The importance of physical education in schools
Fitness Concerns For This Generation
The Western World has experienced lavish developments in technology and food production in the past century. However, widespread food accessibility has been accompanied by a marked increase in obesity rates, for children and adults. Just as food manufacturing and distribution have increased in sophistication in recent years, disease rates have continually soared as a result of this.
Is this the culmination of having way too much of a good thing? Perhaps. But, physical activity and fitness will play one of the most consequential roles in helping this nation rebound back to health. Currently, heart disease claims 1 in three 3 lives, while the adult obesity rate is 35.7%. In terms of children, the obesity rate has tripled ever since the 1970s.
From the ages of 2-19, 17%-28% of all children are obese, which is simply alarming. These obesity rates are being accompanied by dissolution in behavioral and emotional regulation, and an increase in depression and anxiety. However, the physical education provided in schools has a unique position in this particular issue. With strategically crafted fitness and nutritional programs, schools can play a significant role in reducing obesity rates. And, if school cafeterias work concurrently with these efforts to eliminate soda access and unhealthy foods, the school system can drastically reduce these rates.
This is not merely a matter of helping kids lose weight. Their overall bodily and mental health hinges partially on these efforts. Diabetes is beginning to emerge at an even greater age in children than initially projected. Furthermore, heart attack and stroke is arising at younger and younger age groups. With this said, read more about the importance of having physical education in schools.
Benefits of P.E.
The first clear benefit of P.E. is that is teaches a number of ethical character traits that one needs to function in real world settings. One of these traits happens to be perseverance and work ethic. In sports, failures often arise over the course of a game, and only work ethic and perseverance can counteract this. P.E. affords children with the capacity to rebound after dramatic failures and retain their motivation.
P.E. can actually increase and improve brain activity. Because it lowers blood pressure and increases oxygen and blood flow, it can markedly increase brain activity over a period of time.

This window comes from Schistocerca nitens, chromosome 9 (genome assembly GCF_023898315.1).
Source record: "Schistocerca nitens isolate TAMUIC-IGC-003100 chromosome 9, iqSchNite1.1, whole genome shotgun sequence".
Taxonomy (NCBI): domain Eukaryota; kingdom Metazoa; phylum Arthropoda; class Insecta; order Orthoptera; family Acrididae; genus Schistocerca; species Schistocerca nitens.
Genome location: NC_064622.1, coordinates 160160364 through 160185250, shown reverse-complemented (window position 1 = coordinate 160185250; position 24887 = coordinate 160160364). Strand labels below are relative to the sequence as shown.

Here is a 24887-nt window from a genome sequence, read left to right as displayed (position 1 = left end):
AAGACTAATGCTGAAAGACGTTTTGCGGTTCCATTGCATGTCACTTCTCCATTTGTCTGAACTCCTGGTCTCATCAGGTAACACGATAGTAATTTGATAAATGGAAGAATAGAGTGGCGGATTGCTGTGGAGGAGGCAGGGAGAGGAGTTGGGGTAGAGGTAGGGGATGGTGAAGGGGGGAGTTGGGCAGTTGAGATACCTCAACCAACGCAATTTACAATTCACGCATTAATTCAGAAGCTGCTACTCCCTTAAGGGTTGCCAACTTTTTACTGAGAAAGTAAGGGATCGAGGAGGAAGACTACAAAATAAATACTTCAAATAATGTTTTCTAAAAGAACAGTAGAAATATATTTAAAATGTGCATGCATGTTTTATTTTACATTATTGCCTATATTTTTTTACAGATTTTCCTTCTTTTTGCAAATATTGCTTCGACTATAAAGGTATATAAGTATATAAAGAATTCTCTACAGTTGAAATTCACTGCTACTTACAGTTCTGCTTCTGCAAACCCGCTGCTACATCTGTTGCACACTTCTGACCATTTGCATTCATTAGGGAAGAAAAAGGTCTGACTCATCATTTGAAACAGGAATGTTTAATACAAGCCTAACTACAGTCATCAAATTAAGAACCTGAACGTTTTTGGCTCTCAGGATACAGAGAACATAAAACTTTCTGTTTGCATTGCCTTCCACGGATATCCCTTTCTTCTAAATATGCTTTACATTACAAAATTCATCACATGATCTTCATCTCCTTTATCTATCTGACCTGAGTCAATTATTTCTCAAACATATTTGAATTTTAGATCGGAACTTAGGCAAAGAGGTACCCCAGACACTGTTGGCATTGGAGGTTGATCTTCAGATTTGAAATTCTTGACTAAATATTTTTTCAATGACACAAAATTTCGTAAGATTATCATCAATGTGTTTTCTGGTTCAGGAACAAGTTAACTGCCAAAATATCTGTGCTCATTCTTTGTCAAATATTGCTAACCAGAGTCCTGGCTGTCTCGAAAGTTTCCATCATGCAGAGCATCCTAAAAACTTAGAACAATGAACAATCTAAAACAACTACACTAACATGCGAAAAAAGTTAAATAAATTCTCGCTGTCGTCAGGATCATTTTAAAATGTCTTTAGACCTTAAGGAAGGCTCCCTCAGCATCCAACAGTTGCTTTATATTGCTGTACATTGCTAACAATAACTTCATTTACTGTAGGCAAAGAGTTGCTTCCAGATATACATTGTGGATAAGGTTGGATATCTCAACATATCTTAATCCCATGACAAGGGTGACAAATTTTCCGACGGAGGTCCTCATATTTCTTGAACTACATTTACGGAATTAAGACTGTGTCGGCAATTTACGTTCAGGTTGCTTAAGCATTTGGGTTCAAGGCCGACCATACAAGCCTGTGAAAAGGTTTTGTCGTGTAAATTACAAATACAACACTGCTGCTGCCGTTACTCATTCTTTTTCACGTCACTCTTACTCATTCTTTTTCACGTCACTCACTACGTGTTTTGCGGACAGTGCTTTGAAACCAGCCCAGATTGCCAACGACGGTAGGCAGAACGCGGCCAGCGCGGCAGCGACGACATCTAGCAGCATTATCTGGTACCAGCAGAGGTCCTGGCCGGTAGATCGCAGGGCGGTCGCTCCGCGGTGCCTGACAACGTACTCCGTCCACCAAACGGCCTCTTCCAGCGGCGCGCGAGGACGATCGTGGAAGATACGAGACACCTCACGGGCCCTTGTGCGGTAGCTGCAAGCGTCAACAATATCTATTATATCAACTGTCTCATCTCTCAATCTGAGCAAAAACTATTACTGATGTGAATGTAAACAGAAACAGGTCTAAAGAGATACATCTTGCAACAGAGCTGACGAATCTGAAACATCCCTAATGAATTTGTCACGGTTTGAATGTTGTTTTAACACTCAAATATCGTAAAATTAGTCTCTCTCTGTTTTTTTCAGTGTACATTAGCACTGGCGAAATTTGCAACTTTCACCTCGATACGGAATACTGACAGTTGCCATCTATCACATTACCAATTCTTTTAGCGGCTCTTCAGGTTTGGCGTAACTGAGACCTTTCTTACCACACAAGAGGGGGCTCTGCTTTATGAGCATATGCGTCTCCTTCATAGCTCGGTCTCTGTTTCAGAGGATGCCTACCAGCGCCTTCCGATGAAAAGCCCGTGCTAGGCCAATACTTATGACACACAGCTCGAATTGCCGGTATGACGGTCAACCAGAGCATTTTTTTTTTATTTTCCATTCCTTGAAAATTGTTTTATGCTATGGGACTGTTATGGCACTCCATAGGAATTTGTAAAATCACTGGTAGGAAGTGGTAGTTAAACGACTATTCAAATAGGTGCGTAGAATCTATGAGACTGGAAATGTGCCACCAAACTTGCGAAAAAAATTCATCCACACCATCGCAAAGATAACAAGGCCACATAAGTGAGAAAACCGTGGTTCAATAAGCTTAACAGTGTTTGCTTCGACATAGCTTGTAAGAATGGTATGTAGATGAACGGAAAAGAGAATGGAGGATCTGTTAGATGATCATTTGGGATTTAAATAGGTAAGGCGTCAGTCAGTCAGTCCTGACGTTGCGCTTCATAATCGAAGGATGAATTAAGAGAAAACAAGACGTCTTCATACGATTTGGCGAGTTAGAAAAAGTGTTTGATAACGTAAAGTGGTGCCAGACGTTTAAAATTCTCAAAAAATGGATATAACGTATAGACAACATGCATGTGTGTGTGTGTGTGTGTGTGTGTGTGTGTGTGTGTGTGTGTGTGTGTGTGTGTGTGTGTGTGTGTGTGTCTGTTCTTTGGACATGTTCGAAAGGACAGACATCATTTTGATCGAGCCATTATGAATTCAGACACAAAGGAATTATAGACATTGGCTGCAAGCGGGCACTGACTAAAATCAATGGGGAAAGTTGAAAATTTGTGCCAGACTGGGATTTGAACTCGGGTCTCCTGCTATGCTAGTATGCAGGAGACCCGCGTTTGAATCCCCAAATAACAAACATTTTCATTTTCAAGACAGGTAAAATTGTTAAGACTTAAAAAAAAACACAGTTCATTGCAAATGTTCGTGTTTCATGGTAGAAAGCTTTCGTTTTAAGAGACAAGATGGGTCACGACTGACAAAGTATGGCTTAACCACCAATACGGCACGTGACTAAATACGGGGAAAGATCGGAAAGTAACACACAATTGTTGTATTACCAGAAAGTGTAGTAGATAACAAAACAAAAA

As discussed previously, food accessibility in the nation has given rise to an obesity epidemic that must be curtailed in some fashion. Exercise can burn calories that would otherwise be converted into fat. Over time, consistent exercise can raise an individual’s’ basal metabolic rate so that they can burn more calories naturally.
Another way that P.E. contributes to childhood health is that it increases both confidence and self-esteem in children. Performing in any sport requires these skills. And by compelling children to undergo athletic challenges, such as running, softball, basketball and swimming, you can show them the value of accomplishing goals and boosting their confidence and performance.
Another important value that children learn during sports is that of collaborative group work and thinking. In the real world, children will require these indispensable skills in the workforce and relationships. Reinforcing these skills early on will enhance their ability to succeed in the future.
Many P.E. programs provide an additional component of nutritional and sexual health. With this said, physical education can reduce the possibility of students contracting sexually transmitted infections, or becoming pregnant prematurely before they reach adulthood. And, in terms of nutritional education, physical education can inform children on the value of eating healthy, as well as quick efficient ways of incorporating healthy food into the scope of everyday life.
P.E. fortifies health by strengthening the mind-body connection, and teaching children to value their physiques and bodies. By exercising a number of muscle groups and putting their bodies through physical, but, rewarding challenges, they learn the value of fostering their natural strength and improving their bodies.
P.E. discourages a sedentary lifestyle. Children who are encouraged to be active early on are more likely to harbor these values in their future as adults. Adults who pursue sedentary lifestyles suffer circulatory issues, along with increased risks for hypertension, stroke, heart disease, and much more.
And of course, P.E. can decrease obesity for generations to come by establishing a generational paradigm for health and fitness. Children who learn these values are or likely to enrich their own, future children with these practices of health and fitness.